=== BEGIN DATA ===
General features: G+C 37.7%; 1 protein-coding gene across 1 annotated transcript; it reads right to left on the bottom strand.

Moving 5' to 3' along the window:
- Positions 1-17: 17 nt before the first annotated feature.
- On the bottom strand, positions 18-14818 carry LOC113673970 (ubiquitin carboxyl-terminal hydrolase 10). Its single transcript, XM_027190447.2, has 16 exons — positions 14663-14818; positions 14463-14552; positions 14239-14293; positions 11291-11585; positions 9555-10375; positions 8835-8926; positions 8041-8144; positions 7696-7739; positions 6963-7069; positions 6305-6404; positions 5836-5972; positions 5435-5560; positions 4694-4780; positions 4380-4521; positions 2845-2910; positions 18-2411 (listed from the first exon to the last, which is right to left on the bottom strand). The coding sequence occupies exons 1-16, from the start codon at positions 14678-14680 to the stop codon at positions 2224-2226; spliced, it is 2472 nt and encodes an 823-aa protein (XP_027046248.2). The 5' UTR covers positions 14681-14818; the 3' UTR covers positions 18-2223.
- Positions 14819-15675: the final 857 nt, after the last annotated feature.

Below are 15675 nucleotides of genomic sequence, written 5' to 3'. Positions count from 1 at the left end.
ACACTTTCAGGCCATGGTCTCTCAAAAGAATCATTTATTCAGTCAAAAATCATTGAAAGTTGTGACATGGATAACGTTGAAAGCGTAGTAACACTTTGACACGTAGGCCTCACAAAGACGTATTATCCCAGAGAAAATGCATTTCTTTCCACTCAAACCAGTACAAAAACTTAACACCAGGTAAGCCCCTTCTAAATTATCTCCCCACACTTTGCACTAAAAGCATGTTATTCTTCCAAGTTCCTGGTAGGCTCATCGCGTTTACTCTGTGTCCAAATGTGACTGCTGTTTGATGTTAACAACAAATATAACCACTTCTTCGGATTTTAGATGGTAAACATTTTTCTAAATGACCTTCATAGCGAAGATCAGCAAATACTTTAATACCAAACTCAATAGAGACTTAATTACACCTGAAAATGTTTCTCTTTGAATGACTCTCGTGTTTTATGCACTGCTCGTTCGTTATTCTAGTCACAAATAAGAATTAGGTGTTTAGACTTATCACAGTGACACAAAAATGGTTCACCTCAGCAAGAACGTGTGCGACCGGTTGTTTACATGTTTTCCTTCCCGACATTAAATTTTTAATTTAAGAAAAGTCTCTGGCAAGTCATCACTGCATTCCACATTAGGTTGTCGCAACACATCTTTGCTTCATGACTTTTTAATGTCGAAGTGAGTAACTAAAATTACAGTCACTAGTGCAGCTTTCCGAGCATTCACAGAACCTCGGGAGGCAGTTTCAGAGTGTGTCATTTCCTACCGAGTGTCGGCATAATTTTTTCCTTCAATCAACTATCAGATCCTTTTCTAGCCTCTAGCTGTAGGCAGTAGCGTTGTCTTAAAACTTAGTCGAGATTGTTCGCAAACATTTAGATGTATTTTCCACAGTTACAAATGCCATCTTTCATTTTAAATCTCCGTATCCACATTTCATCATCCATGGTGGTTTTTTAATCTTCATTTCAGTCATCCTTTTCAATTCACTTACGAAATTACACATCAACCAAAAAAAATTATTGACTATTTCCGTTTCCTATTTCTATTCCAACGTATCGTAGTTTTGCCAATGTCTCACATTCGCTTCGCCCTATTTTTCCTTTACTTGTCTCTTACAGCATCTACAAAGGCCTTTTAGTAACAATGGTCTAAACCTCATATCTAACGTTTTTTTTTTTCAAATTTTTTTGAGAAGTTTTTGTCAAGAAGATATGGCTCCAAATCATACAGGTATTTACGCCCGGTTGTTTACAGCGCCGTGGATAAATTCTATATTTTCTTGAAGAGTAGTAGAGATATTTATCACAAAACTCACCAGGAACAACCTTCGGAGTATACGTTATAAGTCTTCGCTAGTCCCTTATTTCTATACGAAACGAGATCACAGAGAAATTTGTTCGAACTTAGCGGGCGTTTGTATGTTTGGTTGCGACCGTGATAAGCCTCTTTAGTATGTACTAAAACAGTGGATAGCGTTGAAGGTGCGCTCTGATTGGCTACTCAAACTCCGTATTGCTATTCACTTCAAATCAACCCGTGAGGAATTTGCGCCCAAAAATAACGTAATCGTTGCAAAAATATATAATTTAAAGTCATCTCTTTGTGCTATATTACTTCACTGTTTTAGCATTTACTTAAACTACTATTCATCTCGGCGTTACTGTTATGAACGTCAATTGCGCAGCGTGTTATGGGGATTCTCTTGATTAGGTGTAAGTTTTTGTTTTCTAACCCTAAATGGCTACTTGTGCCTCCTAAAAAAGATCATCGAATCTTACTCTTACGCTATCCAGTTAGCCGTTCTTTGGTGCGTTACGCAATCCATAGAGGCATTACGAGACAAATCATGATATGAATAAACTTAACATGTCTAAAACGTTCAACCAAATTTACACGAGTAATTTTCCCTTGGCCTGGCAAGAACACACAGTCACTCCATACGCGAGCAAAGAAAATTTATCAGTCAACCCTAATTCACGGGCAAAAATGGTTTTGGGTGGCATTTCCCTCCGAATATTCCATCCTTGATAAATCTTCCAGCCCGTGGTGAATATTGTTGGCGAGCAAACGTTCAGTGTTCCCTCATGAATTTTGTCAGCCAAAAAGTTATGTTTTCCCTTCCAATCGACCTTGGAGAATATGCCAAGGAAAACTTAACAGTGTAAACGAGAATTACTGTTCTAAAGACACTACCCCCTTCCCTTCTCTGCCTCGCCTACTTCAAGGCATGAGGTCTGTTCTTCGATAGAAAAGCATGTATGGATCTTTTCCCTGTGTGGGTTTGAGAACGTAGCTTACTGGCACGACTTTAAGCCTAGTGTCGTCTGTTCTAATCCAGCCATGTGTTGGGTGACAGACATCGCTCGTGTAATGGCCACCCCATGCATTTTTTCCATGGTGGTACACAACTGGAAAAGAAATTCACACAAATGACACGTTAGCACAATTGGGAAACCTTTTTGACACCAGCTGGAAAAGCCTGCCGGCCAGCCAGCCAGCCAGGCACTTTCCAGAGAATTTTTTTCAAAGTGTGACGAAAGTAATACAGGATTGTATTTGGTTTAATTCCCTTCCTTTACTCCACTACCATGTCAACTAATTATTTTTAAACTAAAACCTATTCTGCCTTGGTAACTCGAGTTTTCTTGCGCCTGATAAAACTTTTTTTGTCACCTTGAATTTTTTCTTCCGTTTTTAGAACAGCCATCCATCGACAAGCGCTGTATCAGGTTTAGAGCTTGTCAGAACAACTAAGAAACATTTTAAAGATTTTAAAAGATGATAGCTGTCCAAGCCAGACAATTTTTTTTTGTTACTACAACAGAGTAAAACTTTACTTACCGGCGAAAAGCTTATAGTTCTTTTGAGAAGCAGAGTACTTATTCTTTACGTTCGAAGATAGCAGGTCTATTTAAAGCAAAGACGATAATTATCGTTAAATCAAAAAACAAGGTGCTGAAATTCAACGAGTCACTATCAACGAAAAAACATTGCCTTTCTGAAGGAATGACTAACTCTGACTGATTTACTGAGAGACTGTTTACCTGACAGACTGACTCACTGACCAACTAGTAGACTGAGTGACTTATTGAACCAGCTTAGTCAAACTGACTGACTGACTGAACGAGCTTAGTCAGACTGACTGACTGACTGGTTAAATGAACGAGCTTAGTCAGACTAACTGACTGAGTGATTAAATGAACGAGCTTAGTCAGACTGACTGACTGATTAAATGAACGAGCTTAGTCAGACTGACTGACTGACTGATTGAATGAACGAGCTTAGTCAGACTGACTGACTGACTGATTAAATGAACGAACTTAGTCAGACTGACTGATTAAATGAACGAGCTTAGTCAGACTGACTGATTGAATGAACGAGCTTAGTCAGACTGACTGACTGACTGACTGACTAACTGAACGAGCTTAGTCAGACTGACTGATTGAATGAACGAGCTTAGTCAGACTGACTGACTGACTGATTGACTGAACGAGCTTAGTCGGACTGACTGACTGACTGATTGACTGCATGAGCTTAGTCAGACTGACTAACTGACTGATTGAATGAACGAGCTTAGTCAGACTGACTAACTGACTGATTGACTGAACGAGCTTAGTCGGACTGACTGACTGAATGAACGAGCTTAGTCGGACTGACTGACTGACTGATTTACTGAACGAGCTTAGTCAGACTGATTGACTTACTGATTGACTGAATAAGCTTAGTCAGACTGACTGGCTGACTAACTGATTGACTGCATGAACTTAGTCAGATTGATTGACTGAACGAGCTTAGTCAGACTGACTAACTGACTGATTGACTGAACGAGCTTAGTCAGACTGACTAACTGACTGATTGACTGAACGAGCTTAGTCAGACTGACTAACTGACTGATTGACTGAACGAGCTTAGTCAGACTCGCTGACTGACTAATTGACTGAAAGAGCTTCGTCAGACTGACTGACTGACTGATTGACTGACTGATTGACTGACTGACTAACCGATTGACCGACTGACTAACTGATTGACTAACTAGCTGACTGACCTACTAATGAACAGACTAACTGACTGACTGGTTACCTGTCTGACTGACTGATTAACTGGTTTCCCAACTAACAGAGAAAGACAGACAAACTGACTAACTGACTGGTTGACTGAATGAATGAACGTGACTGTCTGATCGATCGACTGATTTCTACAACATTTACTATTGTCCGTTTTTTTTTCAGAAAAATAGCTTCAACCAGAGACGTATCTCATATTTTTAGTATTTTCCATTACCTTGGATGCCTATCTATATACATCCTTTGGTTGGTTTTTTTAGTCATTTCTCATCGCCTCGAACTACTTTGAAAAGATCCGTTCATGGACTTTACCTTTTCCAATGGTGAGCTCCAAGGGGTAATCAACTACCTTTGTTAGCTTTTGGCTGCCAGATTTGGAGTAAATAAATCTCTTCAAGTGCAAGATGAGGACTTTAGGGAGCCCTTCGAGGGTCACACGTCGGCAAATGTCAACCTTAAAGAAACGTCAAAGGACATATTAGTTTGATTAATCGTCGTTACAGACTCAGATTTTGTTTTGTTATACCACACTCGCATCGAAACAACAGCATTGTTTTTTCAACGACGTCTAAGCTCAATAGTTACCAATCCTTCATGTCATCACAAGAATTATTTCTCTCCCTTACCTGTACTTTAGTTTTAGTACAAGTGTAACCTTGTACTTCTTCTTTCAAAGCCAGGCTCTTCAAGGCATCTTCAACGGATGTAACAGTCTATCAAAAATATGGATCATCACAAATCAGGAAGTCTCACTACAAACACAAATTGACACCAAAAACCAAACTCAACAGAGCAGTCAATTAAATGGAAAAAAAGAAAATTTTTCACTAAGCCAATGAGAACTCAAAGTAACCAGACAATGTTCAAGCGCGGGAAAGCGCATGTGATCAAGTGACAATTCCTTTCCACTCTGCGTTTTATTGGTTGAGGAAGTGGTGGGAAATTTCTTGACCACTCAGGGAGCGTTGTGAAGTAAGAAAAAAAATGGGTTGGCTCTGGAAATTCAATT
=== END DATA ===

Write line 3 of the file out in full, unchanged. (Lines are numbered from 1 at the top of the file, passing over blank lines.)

- Positions 1-17: 17 nt before the first annotated feature.